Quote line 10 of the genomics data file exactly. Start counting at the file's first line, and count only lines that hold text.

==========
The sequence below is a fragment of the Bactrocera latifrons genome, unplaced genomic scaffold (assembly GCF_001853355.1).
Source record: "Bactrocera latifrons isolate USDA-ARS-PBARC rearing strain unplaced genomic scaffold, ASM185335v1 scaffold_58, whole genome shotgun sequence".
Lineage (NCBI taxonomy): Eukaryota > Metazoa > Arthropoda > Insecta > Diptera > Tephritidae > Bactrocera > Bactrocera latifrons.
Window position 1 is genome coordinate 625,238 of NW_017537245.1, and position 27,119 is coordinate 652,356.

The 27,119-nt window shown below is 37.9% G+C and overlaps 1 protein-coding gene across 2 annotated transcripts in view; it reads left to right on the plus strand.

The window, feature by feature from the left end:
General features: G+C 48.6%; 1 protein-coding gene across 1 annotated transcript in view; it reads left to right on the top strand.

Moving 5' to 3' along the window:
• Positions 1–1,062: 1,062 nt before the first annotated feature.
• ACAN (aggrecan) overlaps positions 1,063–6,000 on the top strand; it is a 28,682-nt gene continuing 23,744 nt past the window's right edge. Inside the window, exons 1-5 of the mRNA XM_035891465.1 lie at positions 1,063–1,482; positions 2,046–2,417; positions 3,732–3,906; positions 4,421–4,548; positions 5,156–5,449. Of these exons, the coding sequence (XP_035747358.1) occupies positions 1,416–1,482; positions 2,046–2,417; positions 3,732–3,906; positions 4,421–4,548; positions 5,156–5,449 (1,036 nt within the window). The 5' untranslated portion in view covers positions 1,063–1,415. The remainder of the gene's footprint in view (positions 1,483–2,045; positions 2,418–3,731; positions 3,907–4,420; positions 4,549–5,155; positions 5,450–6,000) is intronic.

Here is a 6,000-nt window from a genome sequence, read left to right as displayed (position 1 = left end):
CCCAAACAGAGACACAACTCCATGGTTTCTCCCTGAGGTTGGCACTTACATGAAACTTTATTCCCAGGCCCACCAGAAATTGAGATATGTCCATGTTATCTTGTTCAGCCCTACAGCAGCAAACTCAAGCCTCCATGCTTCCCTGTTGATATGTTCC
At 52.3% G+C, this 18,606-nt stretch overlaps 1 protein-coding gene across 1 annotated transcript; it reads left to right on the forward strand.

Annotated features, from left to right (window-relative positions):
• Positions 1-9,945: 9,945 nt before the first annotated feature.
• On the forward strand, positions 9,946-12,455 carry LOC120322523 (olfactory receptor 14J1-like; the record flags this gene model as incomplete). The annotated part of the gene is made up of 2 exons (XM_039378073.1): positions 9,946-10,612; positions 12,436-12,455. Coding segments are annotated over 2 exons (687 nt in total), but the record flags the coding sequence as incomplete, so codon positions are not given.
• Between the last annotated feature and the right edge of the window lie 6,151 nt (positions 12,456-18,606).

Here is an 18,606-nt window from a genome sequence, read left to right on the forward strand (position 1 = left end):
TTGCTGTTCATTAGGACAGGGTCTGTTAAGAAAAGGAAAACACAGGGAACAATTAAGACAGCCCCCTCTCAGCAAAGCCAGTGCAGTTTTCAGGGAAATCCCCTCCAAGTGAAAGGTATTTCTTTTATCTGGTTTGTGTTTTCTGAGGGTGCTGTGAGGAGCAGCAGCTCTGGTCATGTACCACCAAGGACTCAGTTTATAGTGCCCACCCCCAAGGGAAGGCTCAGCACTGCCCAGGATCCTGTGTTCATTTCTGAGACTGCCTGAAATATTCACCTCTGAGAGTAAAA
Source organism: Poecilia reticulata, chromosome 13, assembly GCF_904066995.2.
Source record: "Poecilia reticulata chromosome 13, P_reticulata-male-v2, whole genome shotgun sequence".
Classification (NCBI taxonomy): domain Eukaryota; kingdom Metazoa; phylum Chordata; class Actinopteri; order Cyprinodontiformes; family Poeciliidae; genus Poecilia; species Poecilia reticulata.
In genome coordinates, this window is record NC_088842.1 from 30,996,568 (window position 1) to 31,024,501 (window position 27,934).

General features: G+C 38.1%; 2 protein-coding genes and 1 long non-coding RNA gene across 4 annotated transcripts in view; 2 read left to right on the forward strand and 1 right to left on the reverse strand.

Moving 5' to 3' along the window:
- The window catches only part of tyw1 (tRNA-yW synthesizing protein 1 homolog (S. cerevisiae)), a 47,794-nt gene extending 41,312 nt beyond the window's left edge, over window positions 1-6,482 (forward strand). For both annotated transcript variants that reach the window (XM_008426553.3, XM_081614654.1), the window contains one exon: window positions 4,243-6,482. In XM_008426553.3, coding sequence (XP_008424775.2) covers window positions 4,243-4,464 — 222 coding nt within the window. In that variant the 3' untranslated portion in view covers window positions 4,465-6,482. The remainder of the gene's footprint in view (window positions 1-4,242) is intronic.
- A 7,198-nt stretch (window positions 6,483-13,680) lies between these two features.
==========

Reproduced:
• ACAN (aggrecan) overlaps positions 1,063–6,000 on the top strand; it is a 28,682-nt gene continuing 23,744 nt past the window's right edge. Inside the window, exons 1-5 of the mRNA XM_035891465.1 lie at positions 1,063–1,482; positions 2,046–2,417; positions 3,732–3,906; positions 4,421–4,548; positions 5,156–5,449. Of these exons, the coding sequence (XP_035747358.1) occupies positions 1,416–1,482; positions 2,046–2,417; positions 3,732–3,906; positions 4,421–4,548; positions 5,156–5,449 (1,036 nt within the window). The 5' untranslated portion in view covers positions 1,063–1,415. The remainder of the gene's footprint in view (positions 1,483–2,045; positions 2,418–3,731; positions 3,907–4,420; positions 4,549–5,155; positions 5,450–6,000) is intronic.